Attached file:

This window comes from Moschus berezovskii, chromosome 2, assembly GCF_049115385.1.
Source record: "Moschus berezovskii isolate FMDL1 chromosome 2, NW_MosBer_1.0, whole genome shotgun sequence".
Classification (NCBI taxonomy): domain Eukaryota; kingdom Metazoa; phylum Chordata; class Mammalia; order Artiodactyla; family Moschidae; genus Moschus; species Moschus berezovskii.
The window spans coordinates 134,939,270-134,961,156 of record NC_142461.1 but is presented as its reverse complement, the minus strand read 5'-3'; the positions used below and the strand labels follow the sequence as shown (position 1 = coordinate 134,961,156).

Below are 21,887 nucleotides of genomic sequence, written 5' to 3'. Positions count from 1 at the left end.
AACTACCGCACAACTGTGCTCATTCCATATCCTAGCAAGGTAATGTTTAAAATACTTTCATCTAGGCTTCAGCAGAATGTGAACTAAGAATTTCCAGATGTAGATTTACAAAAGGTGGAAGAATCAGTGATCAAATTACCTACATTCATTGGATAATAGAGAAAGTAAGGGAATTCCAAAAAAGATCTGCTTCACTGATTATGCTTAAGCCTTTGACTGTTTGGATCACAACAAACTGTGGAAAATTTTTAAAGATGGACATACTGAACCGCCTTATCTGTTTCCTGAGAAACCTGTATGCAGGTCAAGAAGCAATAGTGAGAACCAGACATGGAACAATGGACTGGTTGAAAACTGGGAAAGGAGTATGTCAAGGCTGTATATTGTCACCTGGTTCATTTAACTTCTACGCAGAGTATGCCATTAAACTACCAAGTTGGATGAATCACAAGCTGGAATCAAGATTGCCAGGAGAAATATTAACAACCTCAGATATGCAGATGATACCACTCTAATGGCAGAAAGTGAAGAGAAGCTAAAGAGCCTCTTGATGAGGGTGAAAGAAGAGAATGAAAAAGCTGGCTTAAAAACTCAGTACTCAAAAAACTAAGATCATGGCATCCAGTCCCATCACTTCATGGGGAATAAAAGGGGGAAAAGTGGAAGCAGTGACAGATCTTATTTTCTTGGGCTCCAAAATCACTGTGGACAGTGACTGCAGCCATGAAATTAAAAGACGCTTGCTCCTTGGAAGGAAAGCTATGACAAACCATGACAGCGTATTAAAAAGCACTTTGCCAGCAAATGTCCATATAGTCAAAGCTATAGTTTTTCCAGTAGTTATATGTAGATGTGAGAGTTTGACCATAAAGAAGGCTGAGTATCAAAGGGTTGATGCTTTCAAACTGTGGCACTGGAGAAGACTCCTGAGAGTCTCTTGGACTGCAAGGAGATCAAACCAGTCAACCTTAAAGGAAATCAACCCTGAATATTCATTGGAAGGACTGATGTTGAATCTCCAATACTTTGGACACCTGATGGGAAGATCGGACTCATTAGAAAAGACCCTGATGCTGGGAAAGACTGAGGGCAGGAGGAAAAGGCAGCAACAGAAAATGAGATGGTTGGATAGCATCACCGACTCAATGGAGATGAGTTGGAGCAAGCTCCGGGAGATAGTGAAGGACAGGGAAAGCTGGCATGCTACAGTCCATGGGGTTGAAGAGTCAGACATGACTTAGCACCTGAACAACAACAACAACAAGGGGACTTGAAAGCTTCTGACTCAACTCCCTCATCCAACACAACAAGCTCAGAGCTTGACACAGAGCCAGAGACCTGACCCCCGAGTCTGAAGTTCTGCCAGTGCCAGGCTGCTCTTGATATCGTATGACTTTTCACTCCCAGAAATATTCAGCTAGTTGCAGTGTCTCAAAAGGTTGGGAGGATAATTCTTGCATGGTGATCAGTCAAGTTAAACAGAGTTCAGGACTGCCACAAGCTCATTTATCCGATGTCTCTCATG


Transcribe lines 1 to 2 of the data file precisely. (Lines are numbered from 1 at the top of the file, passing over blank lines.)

This window comes from Moschus berezovskii, chromosome 2, assembly GCF_049115385.1.
Source record: "Moschus berezovskii isolate FMDL1 chromosome 2, NW_MosBer_1.0, whole genome shotgun sequence".